Part 1 of this post focused on the two investment-related tax areas of the new tax law that went into effect on January 1st – (a) the Medicare investment income tax and (b) long-term capital gains and qualified dividends. It made the point that while the amount of potential income tax liability resulting from exposure to one or both of these changes may be significant, neither one in and of itself, or in combination for that matter, should cause you to overhaul an otherwise appropriate retirement income planning investment strategy.
After preparing income tax projections using current vs. prior tax law, your CPA or other income tax professional will be able to determine two things: (a) the total amount of your additional projected income tax liability attributable to various changes in the law, and (b) the amount of your additional projected income tax liability attributable to specific changes in the law, including the Medicare investment income tax and 20% long-term capital gains and qualified dividends tax.
Once you determine the amount of your projected income tax liability attributable to specific changes in the law, the next step is to determine (a) the applicable income threshold type and amount that you have exceeded, and (b) the projected amount of excess income over the applicable threshold amount. In the case of the Medicare investment income tax, the threshold type is modified adjusted gross income (“MAGI”) and the amount is $200,000 if single or $250,000 if married filing joint. If your additional projected income tax liability is attributable to long-term capital gains and/or qualified dividends, the threshold type is taxable income and the amount is $400,000 if single or $450,000 if married filing joint.
Whether you’re affected by the Medicare investment income tax or the 20% (vs. 15%) tax on long-term capital gains and dividends, the next step is to determine the various components of income that comprise your gross income. Once you do this, you need to determine which specific non-investment related components can be reduced, as well as the amount of reductions for each component, in order to reduce the amount of your projected income tax liability attributable to changes in the tax law.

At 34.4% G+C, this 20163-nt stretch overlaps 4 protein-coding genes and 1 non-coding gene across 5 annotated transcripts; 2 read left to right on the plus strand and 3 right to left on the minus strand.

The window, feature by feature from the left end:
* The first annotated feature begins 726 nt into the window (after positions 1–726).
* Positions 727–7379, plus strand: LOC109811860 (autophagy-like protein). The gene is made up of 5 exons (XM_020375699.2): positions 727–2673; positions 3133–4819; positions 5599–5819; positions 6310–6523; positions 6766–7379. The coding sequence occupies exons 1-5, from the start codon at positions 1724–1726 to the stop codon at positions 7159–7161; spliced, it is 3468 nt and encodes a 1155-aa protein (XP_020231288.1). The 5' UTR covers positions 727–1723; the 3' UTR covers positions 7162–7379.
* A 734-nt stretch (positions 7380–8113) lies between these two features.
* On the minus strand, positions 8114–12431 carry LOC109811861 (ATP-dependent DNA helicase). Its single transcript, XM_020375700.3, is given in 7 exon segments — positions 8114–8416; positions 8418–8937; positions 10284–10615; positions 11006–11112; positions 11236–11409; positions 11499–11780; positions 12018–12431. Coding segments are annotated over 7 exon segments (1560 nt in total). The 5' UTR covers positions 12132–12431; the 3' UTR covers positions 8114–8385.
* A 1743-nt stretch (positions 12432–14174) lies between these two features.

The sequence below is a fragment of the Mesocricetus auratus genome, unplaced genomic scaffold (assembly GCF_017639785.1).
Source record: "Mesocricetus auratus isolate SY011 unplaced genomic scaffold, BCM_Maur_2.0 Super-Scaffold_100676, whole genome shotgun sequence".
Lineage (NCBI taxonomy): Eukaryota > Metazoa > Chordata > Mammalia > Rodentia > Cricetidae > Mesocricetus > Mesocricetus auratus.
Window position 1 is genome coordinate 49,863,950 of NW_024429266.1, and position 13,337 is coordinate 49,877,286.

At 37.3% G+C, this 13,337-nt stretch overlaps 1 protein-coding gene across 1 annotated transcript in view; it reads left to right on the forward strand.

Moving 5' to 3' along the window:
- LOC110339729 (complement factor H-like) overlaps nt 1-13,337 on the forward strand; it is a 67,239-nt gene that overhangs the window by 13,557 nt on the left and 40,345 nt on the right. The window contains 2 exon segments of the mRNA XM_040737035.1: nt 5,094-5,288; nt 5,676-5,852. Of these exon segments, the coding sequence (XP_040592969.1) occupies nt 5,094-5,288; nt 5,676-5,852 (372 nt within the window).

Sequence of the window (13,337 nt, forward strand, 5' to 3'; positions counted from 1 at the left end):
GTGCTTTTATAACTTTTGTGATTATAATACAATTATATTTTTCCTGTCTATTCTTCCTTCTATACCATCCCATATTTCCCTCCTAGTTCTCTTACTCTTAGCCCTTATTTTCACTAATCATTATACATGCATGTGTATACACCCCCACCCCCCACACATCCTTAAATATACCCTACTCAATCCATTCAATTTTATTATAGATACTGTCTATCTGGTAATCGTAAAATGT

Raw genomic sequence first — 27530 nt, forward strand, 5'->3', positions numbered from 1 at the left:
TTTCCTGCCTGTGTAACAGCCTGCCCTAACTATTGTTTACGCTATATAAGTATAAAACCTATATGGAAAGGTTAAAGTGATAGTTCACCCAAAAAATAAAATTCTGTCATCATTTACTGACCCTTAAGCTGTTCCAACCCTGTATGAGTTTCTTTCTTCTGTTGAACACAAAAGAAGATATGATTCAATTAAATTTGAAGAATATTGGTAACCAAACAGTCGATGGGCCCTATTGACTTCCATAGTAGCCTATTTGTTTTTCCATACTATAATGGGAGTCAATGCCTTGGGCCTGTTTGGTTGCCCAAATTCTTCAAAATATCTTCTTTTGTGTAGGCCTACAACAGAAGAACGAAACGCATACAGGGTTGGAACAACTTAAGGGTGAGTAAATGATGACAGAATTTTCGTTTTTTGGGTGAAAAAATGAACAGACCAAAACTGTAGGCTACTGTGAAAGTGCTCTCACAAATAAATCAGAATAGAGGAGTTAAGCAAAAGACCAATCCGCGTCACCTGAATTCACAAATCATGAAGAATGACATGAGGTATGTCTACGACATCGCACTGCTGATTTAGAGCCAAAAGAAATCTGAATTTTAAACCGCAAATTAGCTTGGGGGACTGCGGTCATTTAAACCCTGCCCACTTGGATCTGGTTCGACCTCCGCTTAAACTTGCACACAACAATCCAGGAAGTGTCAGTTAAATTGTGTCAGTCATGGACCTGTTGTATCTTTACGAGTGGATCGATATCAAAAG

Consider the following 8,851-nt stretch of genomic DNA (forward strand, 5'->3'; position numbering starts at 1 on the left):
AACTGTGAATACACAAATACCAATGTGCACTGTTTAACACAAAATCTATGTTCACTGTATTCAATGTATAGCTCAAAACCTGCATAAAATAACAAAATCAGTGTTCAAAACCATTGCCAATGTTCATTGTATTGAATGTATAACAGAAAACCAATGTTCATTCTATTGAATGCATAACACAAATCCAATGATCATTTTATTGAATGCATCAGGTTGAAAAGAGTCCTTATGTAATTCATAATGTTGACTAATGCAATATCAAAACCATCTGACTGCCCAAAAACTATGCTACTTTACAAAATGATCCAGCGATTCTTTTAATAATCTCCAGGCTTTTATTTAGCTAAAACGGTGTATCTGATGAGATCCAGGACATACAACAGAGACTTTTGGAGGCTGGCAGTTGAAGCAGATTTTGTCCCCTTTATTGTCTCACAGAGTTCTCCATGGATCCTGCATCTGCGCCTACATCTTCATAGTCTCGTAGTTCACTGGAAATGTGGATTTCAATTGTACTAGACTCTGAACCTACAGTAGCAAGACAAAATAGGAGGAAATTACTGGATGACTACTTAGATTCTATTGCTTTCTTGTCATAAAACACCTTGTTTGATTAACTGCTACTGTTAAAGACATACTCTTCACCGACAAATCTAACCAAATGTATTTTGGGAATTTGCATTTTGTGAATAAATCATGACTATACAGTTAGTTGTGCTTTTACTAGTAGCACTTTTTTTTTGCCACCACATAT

It’s important to keep in mind that some types of income can be reduced indirectly. An example of this is taxable salary which can be reduced significantly by various types of pre-tax deductions as available, including, but not limited to, 401(k) plan and cafeteria plan contributions. Another example is self-employment income which can be reduced by self-employment expenses.
In addition to determining which specific non-investment related components can be reduced, it’s also important to determine if any losses can be created or freed up as another means of reducing gross income. This can include capital losses to offset capital gains, net operating losses, as well as passive activity loss carryovers that can be freed up as a result of the sale of a rental property. The latter strategy can be a double-edged sword since this may also result in a capital gain that may increase exposure to the Medicare investment income tax and/or the 20% capital gains tax.
Since the starting point for determining exposure to both the Medicare investment income tax and 20% capital gains tax calculations is adjusted gross income (“AGI”), the next step is to determine potential deductions for AGI, or “above-the-line” deductions, that you may not be currently taking advantage of. This includes self-employed retirement plan contributions, self-employed health insurance premiums, and health savings account (“HSA”) contributions, to name a few.
If your issue is the 20% capital gains tax, in addition to reducing your AGI, there’s another way that you can potentially reduce your exposure to this tax and retain the 15% favorable capital gains tax. Keeping in mind that the threshold type in the case of the 20% capital gains tax is taxable income which is calculated by subtracting itemized deductions and personal exemptions from AGI, you may be able to increase your itemized deductions in order to reduce your taxable income.
As you can see, there are things you can do to reduce your exposure to the Medicare investment income tax and 20% capital gains tax without changing your investment strategy. If you have an otherwise appropriate retirement income planning investment strategy, don’t let the tax tail wag the dog.
Robert Klein, CPA, PFS, CFP®, RICP®, CLTC® is the founder and president of Retirement Income Center in Newport Beach, California. Bob is also the sole proprietor of Robert Klein, CPA. Bob applies his unique background, experience, expertise, and specialization in tax-sensitive retirement income planning strategies to optimize the longevity of his clients’ after-tax retirement income and assets. He does this as an independent financial advisor using customized holistic planning solutions based on each client’s needs and personality.